* Three-month eurodollar cross currency swaps turn positive
* Banks withholding cash worsen liquidity squeeze
By Emelia Sithole-Matarise
LONDON, Dec 10 (Reuters) - European banks are paying a higher premium to swap dollars for euros in money markets, reflecting a squeeze on liquidity as the year-end approaches and as banks stash cash before a European Central Bank review.
The three-month euro/dollar cross currency basis swaps turned positive for the first time since 2008 on Monday. The cost of swapping dollar-denominated interest payments into euros was last at 2.75 basis points. Hitherto, banks have paid a premium to swap euros for dollars.
Excess cash in the euro financial system has been dwindling in recent months, pushing up short-term money market rates, as banks repay cheap three-year loans handed out by the ECB at the height of the debt crisis in 2011 and 2012.
Exacerbating tight conditions in money markets, banks are also holding on to cash in anticipation of the ECB’s “Asset Quality Review”, which will assess whether banks have properly valued loans in key areas of their business.
The flip in the basis swap shows euro zone banks are now paying the lowest cost since 2008, when the financial crisis exploded, to swap euro payments into dollars.
Money markets are still flush with dollars with the U.S. Federal Reserve yet to trim its monetary stimulus.
“Driving this ‘euro premium’ we presume are the same factors driving euro interbank rates higher into year-end,” said Chris Turner, head of currency strategy at ING.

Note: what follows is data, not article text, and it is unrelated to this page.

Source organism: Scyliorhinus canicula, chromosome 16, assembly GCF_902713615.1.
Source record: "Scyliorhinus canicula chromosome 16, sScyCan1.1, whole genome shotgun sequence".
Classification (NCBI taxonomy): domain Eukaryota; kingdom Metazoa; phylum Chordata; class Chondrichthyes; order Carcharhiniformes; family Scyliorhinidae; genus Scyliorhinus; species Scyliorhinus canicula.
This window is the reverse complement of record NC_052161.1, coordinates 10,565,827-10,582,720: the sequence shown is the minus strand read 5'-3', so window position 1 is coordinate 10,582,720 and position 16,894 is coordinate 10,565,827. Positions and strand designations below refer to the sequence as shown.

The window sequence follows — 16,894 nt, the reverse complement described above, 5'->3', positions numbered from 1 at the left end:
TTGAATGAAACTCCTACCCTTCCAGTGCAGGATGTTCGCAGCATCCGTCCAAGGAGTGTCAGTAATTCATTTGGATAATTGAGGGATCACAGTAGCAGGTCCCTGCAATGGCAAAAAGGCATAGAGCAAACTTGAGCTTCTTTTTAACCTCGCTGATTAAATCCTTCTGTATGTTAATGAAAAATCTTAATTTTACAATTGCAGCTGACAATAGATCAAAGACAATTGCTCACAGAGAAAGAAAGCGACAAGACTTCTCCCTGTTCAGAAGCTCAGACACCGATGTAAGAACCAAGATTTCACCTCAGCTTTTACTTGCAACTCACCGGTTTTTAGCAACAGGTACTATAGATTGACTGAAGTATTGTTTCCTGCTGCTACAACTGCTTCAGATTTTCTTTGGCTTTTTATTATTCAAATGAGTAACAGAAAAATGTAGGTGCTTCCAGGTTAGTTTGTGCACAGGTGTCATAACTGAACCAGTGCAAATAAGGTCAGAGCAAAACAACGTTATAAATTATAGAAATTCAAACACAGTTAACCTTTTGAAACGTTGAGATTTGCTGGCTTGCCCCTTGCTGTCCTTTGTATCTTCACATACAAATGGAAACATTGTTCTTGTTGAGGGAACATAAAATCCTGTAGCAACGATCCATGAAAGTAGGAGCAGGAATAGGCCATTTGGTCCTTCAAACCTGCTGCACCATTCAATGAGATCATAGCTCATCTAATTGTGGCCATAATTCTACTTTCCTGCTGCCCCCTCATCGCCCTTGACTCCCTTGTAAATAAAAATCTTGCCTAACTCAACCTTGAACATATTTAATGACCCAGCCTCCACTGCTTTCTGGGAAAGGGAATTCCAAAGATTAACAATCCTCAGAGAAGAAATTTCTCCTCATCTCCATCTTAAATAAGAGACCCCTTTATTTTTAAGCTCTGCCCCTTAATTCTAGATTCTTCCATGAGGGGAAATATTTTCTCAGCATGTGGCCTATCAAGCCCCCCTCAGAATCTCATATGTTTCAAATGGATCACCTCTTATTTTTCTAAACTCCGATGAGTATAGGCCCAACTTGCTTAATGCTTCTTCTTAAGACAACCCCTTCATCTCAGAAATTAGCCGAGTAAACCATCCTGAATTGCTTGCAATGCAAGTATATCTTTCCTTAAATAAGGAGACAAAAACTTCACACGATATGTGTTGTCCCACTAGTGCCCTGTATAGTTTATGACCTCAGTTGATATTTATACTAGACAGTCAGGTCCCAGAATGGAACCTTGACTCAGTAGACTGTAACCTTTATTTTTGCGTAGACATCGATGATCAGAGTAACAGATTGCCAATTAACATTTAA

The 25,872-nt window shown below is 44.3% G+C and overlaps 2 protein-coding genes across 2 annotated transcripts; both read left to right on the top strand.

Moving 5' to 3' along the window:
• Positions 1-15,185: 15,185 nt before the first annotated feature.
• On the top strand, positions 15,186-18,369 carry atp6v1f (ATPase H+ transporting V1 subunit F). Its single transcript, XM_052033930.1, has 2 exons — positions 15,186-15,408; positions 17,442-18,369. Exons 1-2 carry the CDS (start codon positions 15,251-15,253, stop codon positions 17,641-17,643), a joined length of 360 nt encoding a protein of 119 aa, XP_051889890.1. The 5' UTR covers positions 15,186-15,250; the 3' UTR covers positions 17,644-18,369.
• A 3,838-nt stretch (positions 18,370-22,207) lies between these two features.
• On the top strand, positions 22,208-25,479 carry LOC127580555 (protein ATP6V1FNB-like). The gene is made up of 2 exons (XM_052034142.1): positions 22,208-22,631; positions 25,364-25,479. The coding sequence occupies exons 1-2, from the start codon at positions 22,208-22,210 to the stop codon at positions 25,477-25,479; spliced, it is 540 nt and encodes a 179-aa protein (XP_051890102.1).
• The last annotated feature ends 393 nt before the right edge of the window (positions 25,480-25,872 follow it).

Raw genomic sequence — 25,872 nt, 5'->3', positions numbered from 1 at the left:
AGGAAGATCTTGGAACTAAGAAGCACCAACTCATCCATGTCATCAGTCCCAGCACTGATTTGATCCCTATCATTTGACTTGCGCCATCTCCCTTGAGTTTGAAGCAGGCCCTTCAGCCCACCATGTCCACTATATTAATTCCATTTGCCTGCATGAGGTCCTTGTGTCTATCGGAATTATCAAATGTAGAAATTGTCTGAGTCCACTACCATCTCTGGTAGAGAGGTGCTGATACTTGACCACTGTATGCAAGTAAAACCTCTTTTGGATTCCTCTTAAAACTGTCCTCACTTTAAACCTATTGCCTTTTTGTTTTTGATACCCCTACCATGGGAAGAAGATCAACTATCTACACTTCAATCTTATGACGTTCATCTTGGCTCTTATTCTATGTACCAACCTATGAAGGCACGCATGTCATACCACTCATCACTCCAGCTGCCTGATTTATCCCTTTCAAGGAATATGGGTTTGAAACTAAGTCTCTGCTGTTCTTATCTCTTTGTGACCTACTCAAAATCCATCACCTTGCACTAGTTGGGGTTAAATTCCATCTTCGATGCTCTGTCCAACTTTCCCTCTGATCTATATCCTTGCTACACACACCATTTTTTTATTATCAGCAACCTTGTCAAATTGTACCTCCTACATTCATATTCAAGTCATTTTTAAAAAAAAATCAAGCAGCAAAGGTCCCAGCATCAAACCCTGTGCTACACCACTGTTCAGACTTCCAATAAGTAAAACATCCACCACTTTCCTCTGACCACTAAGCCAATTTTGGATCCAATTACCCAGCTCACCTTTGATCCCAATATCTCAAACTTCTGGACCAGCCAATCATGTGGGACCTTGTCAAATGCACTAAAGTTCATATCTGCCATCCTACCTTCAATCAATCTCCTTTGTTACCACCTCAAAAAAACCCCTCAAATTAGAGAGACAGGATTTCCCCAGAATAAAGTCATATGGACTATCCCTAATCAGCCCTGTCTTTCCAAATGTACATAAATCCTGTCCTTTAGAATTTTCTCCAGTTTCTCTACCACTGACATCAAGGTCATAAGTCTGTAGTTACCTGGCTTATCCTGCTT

“Euro zone commercial banks, facing a snapshot of their balance sheets being taken as of 31 December 2013 for the Asset Quality Review, are continuing to de-leverage.”
The grind higher in money market rates pushed the euro to a six-week high against the dollar of $1.3795 on Tuesday. The rise in market rates accelerated after the ECB gave no hint last week that it would soon ease monetary policy further after cutting its main refinancing rate in November.
After the bank kept rates on hold last Thursday, ECB President Mario Draghi said he was satisfied with levels in the money markets.
Resurgent borrowing costs could hurt a fragile economic recovery in the euro zone. While other ECB officials have reiterated the ECB still has steps it can take, such as cutting its overnight deposit rate below zero if needed, the increasing tensions in money markets reflect some scepticism.
Many in the market say taking overnight deposit rate into negative territory, effectively charging banks to park their cash with the ECB, could prove counterproductive and tighten money market conditions even more as banks seek to reduce the excess cash they hold and seek to pass on their extra costs.
Another dose of cheap long-term loans for banks looked less imminent too while banks were still paying back the 1 trillion euros in financing they got at the peak of the debt crisis.
“There’s some scepticism in the market as to just how many effective monetary policy options the ECB really does have at its disposal,” said ICAP strategist Chris Clark.
“Heading into 2014, unless the ECB is willing to take rather dramatic or inventive action, we are probably unlikely to see any easing in money market rates.”